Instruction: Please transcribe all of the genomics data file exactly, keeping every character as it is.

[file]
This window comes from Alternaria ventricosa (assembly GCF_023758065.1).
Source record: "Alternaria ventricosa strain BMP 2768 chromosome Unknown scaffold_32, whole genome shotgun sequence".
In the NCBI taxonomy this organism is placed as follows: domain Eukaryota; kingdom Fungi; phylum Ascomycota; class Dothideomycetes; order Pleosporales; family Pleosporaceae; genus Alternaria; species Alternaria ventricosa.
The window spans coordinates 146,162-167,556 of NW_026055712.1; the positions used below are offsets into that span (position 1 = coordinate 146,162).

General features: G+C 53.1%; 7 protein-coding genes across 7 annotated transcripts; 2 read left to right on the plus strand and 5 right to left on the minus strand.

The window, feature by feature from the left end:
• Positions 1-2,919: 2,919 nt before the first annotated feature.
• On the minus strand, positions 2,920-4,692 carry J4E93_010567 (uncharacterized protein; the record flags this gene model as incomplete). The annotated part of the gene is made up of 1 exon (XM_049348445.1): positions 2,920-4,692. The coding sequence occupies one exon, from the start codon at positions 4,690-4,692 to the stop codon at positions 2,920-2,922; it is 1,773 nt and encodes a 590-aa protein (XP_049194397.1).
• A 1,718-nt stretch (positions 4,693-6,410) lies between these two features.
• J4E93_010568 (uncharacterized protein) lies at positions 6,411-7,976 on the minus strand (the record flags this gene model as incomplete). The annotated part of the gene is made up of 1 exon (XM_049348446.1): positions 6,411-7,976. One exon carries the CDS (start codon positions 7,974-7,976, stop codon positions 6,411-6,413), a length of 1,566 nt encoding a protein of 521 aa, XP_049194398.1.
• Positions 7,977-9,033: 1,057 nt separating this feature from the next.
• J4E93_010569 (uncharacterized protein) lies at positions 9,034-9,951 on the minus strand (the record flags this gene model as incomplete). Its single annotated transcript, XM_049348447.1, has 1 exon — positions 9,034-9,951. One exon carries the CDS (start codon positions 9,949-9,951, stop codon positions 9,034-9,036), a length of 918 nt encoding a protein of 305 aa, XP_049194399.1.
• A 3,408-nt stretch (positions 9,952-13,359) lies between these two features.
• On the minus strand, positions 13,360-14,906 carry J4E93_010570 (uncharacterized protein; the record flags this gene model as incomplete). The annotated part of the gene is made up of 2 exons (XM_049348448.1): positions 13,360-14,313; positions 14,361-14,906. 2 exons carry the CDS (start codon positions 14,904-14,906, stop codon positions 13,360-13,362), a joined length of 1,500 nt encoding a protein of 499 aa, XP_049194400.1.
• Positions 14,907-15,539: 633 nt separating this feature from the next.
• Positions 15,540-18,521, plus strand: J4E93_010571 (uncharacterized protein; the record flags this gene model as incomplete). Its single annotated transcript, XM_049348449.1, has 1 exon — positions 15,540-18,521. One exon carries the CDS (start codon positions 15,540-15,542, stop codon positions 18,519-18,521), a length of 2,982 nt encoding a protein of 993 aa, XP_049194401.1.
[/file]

This window comes from Alternaria ventricosa (assembly GCF_023758065.1).
Source record: "Alternaria ventricosa strain BMP 2768 chromosome Unknown scaffold_32, whole genome shotgun sequence".
In the NCBI taxonomy this organism is placed as follows: domain Eukaryota; kingdom Fungi; phylum Ascomycota; class Dothideomycetes; order Pleosporales; family Pleosporaceae; genus Alternaria; species Alternaria ventricosa.
The window spans coordinates 146,162-167,556 of NW_026055712.1; the positions used below are offsets into that span (position 1 = coordinate 146,162).

General features: G+C 53.1%; 7 protein-coding genes across 7 annotated transcripts; 2 read left to right on the plus strand and 5 right to left on the minus strand.

The window, feature by feature from the left end:
• Positions 1-2,919: 2,919 nt before the first annotated feature.
• On the minus strand, positions 2,920-4,692 carry J4E93_010567 (uncharacterized protein; the record flags this gene model as incomplete). The annotated part of the gene is made up of 1 exon (XM_049348445.1): positions 2,920-4,692. The coding sequence occupies one exon, from the start codon at positions 4,690-4,692 to the stop codon at positions 2,920-2,922; it is 1,773 nt and encodes a 590-aa protein (XP_049194397.1).
• A 1,718-nt stretch (positions 4,693-6,410) lies between these two features.
• J4E93_010568 (uncharacterized protein) lies at positions 6,411-7,976 on the minus strand (the record flags this gene model as incomplete). The annotated part of the gene is made up of 1 exon (XM_049348446.1): positions 6,411-7,976. One exon carries the CDS (start codon positions 7,974-7,976, stop codon positions 6,411-6,413), a length of 1,566 nt encoding a protein of 521 aa, XP_049194398.1.
• Positions 7,977-9,033: 1,057 nt separating this feature from the next.
• J4E93_010569 (uncharacterized protein) lies at positions 9,034-9,951 on the minus strand (the record flags this gene model as incomplete). Its single annotated transcript, XM_049348447.1, has 1 exon — positions 9,034-9,951. One exon carries the CDS (start codon positions 9,949-9,951, stop codon positions 9,034-9,036), a length of 918 nt encoding a protein of 305 aa, XP_049194399.1.
• A 3,408-nt stretch (positions 9,952-13,359) lies between these two features.
• On the minus strand, positions 13,360-14,906 carry J4E93_010570 (uncharacterized protein; the record flags this gene model as incomplete). The annotated part of the gene is made up of 2 exons (XM_049348448.1): positions 13,360-14,313; positions 14,361-14,906. 2 exons carry the CDS (start codon positions 14,904-14,906, stop codon positions 13,360-13,362), a joined length of 1,500 nt encoding a protein of 499 aa, XP_049194400.1.
• Positions 14,907-15,539: 633 nt separating this feature from the next.
• Positions 15,540-18,521, plus strand: J4E93_010571 (uncharacterized protein; the record flags this gene model as incomplete). Its single annotated transcript, XM_049348449.1, has 1 exon — positions 15,540-18,521. One exon carries the CDS (start codon positions 15,540-15,542, stop codon positions 18,519-18,521), a length of 2,982 nt encoding a protein of 993 aa, XP_049194401.1.